After Guillory’s body was found, Edwards doubled down on the single-offender theory.
Brown, the journalist, happened upon Jefferson Davis Parish in 2010, more than a year after the last homicide. He noticed billboards featuring the faces of the eight women, offering an $85,000 reward to anyone with information about their murders while driving on Interstate 10 through Louisiana.
After reviewing thousands of documents and video interviews taken by the task force, Brown concluded, “The serial killer theory didn’t make sense.”
His research showed that many of the women were police informants who had witnessed other murders and most had relationships — often sexual — with members of law enforcement. Although the district attorney’s office dropped both prosecutions, he noted that two people were charged with Patterson’s murder and two people were arrested in Lopez’s, details that suggested multiple people, not one, were involved.
Brown also noticed a cast of characters and circumstances appear repeatedly, oftentimes from people with firsthand knowledge of the homicides: witnesses implicated the same officers and wardens in the murders and intimated that members of the sheriff’s office, including the chief investigator, may have been part of the coverup.
Law enforcement has denied involvement in the Jennings 8 murders.
“They all knew each other well,” Brown said, and most of them shared a pimp: Frankie Richard.
On camera, Richard said, “These girls lost their lives because they seen something, heard something, knew something that they was not supposed to know.”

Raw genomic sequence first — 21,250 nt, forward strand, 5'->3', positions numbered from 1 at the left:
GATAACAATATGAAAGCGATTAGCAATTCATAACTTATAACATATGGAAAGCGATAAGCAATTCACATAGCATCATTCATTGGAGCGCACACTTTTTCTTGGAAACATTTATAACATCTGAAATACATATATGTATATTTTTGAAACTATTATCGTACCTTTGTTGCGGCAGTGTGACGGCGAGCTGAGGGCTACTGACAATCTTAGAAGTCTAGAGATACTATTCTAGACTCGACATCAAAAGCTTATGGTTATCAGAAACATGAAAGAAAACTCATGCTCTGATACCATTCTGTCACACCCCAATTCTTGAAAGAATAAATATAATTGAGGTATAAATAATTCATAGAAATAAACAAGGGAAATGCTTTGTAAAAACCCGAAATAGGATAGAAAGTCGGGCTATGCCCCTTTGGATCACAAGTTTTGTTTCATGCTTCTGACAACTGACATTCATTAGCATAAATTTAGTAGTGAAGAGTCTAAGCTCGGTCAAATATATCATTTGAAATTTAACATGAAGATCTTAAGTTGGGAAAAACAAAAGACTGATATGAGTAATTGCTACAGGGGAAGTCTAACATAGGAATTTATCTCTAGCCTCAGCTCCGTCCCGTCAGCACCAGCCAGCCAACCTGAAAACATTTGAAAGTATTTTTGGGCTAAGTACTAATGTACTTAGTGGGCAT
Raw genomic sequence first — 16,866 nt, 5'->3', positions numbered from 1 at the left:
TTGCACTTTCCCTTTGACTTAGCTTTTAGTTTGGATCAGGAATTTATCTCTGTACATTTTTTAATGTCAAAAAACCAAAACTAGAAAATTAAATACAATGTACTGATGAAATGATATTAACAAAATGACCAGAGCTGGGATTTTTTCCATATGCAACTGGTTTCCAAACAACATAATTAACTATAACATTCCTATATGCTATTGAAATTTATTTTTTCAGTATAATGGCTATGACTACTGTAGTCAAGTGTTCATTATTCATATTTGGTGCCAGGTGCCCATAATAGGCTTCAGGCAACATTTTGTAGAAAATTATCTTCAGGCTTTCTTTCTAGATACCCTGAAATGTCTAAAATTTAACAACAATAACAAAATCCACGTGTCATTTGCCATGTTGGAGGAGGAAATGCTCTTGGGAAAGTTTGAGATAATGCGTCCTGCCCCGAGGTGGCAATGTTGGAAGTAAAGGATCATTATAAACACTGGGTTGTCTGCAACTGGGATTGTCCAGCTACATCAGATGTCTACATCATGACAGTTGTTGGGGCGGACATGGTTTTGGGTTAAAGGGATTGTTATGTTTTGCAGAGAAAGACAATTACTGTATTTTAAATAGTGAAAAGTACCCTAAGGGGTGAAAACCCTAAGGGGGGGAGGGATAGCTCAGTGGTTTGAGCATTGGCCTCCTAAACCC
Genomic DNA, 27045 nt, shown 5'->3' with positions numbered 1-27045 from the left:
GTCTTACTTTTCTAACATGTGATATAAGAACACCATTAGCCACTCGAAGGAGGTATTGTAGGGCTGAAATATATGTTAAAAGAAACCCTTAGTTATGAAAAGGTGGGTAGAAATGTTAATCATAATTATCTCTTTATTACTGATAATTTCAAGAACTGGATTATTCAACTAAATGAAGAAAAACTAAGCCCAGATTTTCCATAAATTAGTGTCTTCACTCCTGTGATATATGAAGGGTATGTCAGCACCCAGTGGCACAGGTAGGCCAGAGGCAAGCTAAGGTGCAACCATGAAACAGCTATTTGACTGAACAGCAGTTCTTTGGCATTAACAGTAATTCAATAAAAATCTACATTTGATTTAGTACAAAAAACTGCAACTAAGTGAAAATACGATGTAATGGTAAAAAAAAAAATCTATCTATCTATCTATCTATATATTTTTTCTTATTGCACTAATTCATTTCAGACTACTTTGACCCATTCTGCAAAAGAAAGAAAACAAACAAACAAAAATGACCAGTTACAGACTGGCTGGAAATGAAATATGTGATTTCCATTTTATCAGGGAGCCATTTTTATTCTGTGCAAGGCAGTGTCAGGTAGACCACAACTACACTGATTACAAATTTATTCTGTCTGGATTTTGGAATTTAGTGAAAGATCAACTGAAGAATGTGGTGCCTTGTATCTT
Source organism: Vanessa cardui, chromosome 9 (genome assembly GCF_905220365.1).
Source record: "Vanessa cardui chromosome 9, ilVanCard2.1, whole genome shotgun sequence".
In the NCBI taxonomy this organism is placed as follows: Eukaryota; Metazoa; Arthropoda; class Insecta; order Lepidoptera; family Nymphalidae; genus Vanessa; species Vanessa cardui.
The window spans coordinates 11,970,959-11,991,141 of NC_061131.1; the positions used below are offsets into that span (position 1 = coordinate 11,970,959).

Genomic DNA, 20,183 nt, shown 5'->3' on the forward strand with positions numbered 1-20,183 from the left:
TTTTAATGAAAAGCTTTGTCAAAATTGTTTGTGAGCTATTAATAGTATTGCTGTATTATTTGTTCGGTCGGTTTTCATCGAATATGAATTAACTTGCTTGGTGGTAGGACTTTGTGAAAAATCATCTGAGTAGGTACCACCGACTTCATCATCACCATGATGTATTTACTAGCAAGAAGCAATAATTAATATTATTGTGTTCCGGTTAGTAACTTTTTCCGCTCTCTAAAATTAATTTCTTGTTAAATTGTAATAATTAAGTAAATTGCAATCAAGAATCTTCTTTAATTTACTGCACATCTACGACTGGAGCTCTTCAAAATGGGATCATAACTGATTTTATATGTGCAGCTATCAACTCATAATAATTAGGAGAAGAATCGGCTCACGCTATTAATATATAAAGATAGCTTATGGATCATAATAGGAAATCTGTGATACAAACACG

To this day, Richard, who has been arrested in Jefferson Davis Parish 23 times but has never been convicted, denies any involvement in the deaths of the women. Still, in the last episode Ramby Cormier, commander of the parish sheriff’s office, said: “Frankie Richard remains a person of interest, currently.”
Hours before the series premiered, Richard overdosed, according to people familiar with the case. He was arrested after leaving the hospital and booked on unrelated soliciting prostitution and drug charges at the Acadia Parish jail, where he remains on $86,000 bond.
This is the first time since 2007, when he was held briefly in the Lopez homicide, that he has done any real time, Brown told The Washington Post. “Having Frankie on ice — which they haven’t had in over a decade — is a big deal in town. He flaunts his impunity. It has this really frightening effect on the entire parish.”
“Murder in the Bayou” is not a whodunit series; there’s no big reveal in the final episode.
“There was an effort to not only dehumanize but erase the eight women,” Brown said to The Post. In large part, his work is an attempt to ensure they aren’t erased from history.
Executive producer and director Matthew Galkin said that from the get-go it seemed unlikely they would crack the cases of the Jeff Davis 8.
“The idea that eight women who all knew each other could be killed in a town of 10,000 people and go unsolved seemed shocking to me,” Galkin said in a phone interview. “These women seemed to be completely marginalized. We were able to paint an emotional landscape of the town and bring them to life in a way they hadn’t been during their lives or in their deaths."
Investigators claim they hope the renewed and continued coverage leads to solving the murders. Others are less optimistic, some even skeptical that there is, in fact, an active and ongoing investigation; the public has yet to see any results.
And then there are the Jennings residents who are still mourning — the family and friends of the eight women from the wrong side of the tracks.
“It’s not 2000 anymore,” Lopez’s friend, Jessica Kratzer, said. “Maybe other people will get the courage to step up and speak on what they know. It’s just a wish. Hopefully it comes true.”